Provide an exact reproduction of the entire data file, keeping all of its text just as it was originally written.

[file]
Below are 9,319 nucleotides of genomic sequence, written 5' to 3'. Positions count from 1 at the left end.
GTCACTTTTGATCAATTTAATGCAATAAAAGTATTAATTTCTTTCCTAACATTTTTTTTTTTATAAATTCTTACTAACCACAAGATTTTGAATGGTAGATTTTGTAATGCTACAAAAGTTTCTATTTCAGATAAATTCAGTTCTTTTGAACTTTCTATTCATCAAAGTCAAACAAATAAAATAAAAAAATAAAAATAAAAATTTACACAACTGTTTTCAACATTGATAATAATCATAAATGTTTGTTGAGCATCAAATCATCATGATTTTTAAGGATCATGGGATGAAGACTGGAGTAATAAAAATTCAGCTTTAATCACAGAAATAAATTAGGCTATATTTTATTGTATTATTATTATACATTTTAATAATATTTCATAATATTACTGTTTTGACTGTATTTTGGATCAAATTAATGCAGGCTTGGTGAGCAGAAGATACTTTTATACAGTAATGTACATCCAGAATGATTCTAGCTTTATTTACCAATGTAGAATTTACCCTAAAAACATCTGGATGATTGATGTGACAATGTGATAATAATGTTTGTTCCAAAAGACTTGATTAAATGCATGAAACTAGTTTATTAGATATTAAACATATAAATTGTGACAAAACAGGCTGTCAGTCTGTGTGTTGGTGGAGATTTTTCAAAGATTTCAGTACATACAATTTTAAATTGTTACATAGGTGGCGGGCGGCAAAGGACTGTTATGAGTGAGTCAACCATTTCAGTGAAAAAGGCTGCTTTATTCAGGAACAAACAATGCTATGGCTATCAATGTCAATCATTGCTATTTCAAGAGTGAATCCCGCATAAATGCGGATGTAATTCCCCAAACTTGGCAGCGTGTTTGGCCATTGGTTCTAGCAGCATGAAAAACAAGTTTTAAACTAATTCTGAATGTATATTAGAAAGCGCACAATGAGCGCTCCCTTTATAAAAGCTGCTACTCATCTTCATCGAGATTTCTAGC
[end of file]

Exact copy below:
Below are 9,319 nucleotides of genomic sequence, written 5' to 3'. Positions count from 1 at the left end.
GTCACTTTTGATCAATTTAATGCAATAAAAGTATTAATTTCTTTCCTAACATTTTTTTTTTTATAAATTCTTACTAACCACAAGATTTTGAATGGTAGATTTTGTAATGCTACAAAAGTTTCTATTTCAGATAAATTCAGTTCTTTTGAACTTTCTATTCATCAAAGTCAAACAAATAAAATAAAAAAATAAAAATAAAAATTTACACAACTGTTTTCAACATTGATAATAATCATAAATGTTTGTTGAGCATCAAATCATCATGATTTTTAAGGATCATGGGATGAAGACTGGAGTAATAAAAATTCAGCTTTAATCACAGAAATAAATTAGGCTATATTTTATTGTATTATTATTATACATTTTAATAATATTTCATAATATTACTGTTTTGACTGTATTTTGGATCAAATTAATGCAGGCTTGGTGAGCAGAAGATACTTTTATACAGTAATGTACATCCAGAATGATTCTAGCTTTATTTACCAATGTAGAATTTACCCTAAAAACATCTGGATGATTGATGTGACAATGTGATAATAATGTTTGTTCCAAAAGACTTGATTAAATGCATGAAACTAGTTTATTAGATATTAAACATATAAATTGTGACAAAACAGGCTGTCAGTCTGTGTGTTGGTGGAGATTTTTCAAAGATTTCAGTACATACAATTTTAAATTGTTACATAGGTGGCGGGCGGCAAAGGACTGTTATGAGTGAGTCAACCATTTCAGTGAAAAAGGCTGCTTTATTCAGGAACAAACAATGCTATGGCTATCAATGTCAATCATTGCTATTTCAAGAGTGAATCCCGCATAAATGCGGATGTAATTCCCCAAACTTGGCAGCGTGTTTGGCCATTGGTTCTAGCAGCATGAAAAACAAGTTTTAAACTAATTCTGAATGTATATTAGAAAGCGCACAATGAGCGCTCCCTTTATAAAAGCTGCTACTCATCTTCATCGAGATTTCTAGC